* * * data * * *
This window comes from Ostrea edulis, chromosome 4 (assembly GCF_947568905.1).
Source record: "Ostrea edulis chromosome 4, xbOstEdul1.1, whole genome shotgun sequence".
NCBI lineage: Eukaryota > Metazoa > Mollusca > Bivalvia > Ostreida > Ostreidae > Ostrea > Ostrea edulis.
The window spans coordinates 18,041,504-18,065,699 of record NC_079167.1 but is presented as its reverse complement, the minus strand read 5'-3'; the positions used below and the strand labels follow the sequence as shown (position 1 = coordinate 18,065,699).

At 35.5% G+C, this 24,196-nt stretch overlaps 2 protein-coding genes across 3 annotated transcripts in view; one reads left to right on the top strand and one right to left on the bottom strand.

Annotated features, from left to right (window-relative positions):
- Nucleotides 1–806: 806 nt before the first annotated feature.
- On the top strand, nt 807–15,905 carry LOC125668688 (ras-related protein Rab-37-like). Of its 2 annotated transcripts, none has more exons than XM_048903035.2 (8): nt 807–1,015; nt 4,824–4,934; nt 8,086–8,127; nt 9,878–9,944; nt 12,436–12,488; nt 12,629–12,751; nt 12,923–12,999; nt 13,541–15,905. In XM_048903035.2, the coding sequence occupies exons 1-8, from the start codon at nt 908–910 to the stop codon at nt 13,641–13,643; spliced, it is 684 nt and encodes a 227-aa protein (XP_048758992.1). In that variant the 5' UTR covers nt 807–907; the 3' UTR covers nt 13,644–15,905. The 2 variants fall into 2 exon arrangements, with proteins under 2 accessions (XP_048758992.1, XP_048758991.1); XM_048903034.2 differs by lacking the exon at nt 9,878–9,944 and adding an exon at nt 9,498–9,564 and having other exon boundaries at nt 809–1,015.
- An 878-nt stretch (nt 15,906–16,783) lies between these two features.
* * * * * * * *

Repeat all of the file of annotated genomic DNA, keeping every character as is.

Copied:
This window comes from Ostrea edulis, chromosome 4 (assembly GCF_947568905.1).
Source record: "Ostrea edulis chromosome 4, xbOstEdul1.1, whole genome shotgun sequence".
NCBI lineage: Eukaryota > Metazoa > Mollusca > Bivalvia > Ostreida > Ostreidae > Ostrea > Ostrea edulis.
The window spans coordinates 18,041,504-18,065,699 of record NC_079167.1 but is presented as its reverse complement, the minus strand read 5'-3'; the positions used below and the strand labels follow the sequence as shown (position 1 = coordinate 18,065,699).

At 35.5% G+C, this 24,196-nt stretch overlaps 2 protein-coding genes across 3 annotated transcripts in view; one reads left to right on the top strand and one right to left on the bottom strand.

Annotated features, from left to right (window-relative positions):
- Nucleotides 1–806: 806 nt before the first annotated feature.
- On the top strand, nt 807–15,905 carry LOC125668688 (ras-related protein Rab-37-like). Of its 2 annotated transcripts, none has more exons than XM_048903035.2 (8): nt 807–1,015; nt 4,824–4,934; nt 8,086–8,127; nt 9,878–9,944; nt 12,436–12,488; nt 12,629–12,751; nt 12,923–12,999; nt 13,541–15,905. In XM_048903035.2, the coding sequence occupies exons 1-8, from the start codon at nt 908–910 to the stop codon at nt 13,641–13,643; spliced, it is 684 nt and encodes a 227-aa protein (XP_048758992.1). In that variant the 5' UTR covers nt 807–907; the 3' UTR covers nt 13,644–15,905. The 2 variants fall into 2 exon arrangements, with proteins under 2 accessions (XP_048758992.1, XP_048758991.1); XM_048903034.2 differs by lacking the exon at nt 9,878–9,944 and adding an exon at nt 9,498–9,564 and having other exon boundaries at nt 809–1,015.
- An 878-nt stretch (nt 15,906–16,783) lies between these two features.